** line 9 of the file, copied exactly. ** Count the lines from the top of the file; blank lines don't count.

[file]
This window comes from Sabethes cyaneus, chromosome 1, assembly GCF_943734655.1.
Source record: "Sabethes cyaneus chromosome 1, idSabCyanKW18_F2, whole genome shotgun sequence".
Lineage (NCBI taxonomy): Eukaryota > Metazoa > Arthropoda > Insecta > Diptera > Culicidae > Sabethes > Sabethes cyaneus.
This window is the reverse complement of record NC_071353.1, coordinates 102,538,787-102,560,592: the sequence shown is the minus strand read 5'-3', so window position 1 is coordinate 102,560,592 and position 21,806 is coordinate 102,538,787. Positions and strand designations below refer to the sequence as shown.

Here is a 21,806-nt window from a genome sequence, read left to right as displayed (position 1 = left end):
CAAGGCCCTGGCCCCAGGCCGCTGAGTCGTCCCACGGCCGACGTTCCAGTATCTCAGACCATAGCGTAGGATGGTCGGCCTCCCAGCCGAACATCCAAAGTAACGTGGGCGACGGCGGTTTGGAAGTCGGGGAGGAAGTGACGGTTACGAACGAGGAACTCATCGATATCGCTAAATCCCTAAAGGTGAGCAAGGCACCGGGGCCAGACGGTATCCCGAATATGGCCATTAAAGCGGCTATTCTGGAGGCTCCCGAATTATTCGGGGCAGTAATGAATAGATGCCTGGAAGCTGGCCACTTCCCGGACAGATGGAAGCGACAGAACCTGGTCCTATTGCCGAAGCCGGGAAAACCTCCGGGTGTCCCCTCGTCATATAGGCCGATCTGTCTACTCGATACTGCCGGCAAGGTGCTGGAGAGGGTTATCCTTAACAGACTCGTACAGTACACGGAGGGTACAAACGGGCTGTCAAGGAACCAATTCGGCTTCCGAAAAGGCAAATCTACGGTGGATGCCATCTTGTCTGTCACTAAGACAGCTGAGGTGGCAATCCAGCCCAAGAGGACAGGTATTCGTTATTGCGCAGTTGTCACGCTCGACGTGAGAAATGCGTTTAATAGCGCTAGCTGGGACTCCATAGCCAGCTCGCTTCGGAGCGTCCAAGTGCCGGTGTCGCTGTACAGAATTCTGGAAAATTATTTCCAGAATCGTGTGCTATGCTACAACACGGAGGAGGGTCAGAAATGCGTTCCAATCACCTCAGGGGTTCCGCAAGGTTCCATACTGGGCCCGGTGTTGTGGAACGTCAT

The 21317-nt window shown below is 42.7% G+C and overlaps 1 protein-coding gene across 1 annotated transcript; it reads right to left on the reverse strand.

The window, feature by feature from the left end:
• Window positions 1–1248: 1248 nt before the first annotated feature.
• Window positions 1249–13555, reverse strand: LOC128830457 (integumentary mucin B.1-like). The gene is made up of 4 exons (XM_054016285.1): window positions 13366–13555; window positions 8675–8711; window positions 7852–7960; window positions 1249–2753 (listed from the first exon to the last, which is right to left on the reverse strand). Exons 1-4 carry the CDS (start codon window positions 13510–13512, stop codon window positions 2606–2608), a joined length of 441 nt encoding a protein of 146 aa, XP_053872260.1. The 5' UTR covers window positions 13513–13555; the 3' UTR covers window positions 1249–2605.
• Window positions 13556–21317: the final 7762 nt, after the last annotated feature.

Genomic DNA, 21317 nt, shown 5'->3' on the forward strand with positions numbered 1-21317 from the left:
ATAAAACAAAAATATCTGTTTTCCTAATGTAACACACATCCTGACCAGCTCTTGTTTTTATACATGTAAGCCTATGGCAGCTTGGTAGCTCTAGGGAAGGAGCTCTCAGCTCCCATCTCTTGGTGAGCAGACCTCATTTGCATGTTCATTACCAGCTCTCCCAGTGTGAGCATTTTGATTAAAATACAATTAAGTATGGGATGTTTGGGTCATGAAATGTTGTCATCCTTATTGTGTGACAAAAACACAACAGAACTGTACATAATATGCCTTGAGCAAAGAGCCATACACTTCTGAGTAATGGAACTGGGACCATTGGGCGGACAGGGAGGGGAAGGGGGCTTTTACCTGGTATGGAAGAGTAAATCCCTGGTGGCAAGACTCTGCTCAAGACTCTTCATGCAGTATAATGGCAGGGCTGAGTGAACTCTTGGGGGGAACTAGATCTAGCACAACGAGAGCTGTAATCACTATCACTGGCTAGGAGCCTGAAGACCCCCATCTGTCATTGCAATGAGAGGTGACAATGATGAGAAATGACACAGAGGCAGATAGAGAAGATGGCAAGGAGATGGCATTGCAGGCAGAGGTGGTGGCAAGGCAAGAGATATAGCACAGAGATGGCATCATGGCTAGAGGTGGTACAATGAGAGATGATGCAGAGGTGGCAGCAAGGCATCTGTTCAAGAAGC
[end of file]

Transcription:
• Window positions 1–1248: 1248 nt before the first annotated feature.